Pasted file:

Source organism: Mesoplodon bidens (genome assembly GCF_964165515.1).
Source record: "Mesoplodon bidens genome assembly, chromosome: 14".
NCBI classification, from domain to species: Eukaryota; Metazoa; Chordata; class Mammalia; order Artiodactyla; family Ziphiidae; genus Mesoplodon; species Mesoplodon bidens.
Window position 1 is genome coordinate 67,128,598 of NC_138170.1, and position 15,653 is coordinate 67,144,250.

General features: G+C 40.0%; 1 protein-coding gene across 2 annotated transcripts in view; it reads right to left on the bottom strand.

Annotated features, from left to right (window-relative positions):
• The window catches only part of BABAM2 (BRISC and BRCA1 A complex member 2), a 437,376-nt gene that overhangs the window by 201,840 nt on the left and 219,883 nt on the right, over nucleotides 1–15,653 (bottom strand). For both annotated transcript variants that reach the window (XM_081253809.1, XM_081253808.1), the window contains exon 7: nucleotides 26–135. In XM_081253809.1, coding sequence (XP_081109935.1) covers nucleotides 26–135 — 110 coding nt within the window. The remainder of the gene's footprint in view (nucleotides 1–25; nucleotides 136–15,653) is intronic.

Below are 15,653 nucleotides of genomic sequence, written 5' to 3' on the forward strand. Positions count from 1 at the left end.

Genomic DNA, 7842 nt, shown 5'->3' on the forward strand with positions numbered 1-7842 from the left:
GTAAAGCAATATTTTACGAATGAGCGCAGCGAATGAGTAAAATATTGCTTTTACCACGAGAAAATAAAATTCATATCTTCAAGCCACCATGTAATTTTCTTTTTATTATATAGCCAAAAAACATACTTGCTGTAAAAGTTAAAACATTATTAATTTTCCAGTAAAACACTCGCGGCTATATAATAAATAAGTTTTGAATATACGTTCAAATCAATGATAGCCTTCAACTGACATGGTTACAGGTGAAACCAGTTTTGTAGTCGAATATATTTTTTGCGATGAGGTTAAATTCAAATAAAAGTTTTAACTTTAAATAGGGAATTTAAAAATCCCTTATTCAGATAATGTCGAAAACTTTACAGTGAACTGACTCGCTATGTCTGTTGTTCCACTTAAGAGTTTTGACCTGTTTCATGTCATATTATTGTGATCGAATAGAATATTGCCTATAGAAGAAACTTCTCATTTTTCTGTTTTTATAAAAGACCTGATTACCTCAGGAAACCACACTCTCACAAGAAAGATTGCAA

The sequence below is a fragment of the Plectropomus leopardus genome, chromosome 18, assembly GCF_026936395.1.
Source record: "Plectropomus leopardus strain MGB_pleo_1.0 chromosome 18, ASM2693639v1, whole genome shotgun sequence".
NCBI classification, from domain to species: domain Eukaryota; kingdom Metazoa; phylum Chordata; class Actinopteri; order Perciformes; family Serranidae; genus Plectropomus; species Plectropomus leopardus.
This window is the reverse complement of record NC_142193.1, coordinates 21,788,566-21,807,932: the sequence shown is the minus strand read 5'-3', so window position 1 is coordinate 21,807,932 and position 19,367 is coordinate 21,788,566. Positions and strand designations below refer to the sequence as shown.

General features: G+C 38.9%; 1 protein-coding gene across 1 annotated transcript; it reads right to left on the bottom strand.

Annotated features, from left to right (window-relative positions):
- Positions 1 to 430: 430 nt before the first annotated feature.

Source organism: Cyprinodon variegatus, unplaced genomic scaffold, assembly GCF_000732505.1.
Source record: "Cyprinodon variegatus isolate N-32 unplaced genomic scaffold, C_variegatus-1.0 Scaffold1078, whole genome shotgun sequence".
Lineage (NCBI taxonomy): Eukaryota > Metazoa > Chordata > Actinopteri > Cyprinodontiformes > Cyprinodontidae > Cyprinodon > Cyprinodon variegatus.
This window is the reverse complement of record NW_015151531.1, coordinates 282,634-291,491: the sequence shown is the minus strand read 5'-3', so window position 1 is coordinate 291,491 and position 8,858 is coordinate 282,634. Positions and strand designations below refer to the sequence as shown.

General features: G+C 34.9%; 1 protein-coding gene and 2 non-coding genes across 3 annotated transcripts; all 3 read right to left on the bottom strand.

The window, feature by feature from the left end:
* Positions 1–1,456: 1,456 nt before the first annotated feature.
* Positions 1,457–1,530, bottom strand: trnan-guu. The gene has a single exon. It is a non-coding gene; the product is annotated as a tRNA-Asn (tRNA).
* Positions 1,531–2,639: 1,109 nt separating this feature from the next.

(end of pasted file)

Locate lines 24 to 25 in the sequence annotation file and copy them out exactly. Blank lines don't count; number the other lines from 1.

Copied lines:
* Positions 1–1,456: 1,456 nt before the first annotated feature.
* Positions 1,457–1,530, bottom strand: trnan-guu. The gene has a single exon. It is a non-coding gene; the product is annotated as a tRNA-Asn (tRNA).